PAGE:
Covenant Transport missed analyst expectations in the fourth quarter with a loss of $2.2 million, or 15 cents per share, compared to a $700,000 profit in the fourth quarter of 2010.
David Parker, chairman, president and CEO of Covenant, chalked the loss up to fewer miles per truck and higher wage and maintenance expenses than the prior year.
Analysts had expected an 8-cent-per-share loss for the quarter, but Covenant's revenue decreased by 1.2 percent to $162 million, with freight revenue decreasing 6.7 percent, according to a news release.
For the full year, Covenant boosted revenues by 0.4 percent to $652.6 million, even as freight revenue decreased 6.3 percent to $512 million. In total, Covenant reported Wednesday that it lost $14.3 million during the year, or 97 cents per share, compared to net income of $3.3 million, or 23 cents per share, in 2010.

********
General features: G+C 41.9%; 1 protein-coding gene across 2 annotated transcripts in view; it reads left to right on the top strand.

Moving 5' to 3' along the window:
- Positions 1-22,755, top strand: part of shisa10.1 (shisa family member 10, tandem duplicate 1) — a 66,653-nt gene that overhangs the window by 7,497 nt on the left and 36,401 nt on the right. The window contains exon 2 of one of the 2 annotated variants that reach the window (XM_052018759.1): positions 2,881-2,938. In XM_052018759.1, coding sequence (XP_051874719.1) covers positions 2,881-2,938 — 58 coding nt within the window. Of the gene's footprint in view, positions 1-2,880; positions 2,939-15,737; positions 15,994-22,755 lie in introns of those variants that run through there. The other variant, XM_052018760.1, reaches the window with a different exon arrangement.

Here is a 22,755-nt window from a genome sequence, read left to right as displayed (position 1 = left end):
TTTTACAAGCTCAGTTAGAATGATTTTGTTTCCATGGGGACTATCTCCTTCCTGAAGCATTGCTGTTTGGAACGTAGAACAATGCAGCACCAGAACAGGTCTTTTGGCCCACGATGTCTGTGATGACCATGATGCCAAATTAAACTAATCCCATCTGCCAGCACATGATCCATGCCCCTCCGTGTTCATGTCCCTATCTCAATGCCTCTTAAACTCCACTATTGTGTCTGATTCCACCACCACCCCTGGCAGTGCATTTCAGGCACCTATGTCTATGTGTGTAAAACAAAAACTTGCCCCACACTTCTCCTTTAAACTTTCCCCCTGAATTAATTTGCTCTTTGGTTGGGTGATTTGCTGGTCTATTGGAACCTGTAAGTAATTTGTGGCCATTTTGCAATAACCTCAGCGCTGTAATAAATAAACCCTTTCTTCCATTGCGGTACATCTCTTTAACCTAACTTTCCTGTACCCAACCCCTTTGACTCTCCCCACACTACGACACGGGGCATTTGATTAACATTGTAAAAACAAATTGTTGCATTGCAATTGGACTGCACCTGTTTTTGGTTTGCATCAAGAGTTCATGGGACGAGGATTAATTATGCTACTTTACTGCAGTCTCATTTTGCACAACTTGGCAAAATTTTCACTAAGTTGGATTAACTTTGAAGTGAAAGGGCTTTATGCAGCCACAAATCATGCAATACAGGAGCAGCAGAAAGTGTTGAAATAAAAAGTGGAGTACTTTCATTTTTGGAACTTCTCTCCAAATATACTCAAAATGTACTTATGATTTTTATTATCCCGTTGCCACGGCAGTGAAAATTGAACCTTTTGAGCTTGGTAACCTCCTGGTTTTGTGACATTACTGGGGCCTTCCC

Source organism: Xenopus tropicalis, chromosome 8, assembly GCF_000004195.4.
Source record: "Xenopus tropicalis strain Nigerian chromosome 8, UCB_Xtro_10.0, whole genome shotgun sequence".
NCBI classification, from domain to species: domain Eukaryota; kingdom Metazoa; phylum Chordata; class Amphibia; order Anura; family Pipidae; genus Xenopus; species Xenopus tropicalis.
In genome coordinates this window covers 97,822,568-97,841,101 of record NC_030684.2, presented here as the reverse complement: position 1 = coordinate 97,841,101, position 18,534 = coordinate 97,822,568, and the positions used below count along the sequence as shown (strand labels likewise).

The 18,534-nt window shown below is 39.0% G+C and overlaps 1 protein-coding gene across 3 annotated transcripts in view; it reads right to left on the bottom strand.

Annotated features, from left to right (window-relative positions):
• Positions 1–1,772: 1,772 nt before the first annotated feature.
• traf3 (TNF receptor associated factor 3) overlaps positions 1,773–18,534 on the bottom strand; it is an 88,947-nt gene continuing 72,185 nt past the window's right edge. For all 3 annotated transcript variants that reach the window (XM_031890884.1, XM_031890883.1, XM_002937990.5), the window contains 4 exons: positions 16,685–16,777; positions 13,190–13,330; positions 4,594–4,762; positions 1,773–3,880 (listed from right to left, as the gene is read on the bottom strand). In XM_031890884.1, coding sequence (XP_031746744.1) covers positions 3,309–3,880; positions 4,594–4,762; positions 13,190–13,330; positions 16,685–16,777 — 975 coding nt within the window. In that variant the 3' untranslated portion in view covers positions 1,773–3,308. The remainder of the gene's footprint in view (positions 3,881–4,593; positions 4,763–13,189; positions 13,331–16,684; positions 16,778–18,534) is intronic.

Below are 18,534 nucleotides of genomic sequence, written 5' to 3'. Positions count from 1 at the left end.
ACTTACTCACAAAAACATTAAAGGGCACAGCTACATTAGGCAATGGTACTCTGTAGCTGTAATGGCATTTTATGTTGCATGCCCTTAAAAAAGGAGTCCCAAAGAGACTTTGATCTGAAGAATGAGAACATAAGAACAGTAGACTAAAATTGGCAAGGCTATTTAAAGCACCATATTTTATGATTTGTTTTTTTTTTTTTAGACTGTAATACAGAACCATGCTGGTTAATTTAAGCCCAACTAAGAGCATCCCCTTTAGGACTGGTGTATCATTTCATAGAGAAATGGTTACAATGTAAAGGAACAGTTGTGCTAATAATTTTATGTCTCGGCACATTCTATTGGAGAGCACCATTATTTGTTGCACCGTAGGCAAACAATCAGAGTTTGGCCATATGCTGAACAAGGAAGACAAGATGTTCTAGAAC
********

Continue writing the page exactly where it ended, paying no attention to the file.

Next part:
"We experienced pressure on expenses in several areas," Parker said in a news release outlining the quarterly results.
Wages increased by 3.8 cents per mile, while freight revenues decreased by $6.7 million, due in part to a 7.1 percent drop in miles per tractor, he said.
"The effect of lower revenue and increased costs unfavorably impacted our asset-based operating ratio, which rose approximately 360 basis points to 99.3 percent," Parker said in a statement.
Though fuel was 73 cents per gallon more expensive than in 2010, the company worked to manage truck speeds and idle time, and was able to improve fuel economy by 2.2 cents per mile, he said.
Covenant also increased revenue per mile during the quarter to offset decreased total mileage, driving up revenue per mile during the quarter by 8.6 cents.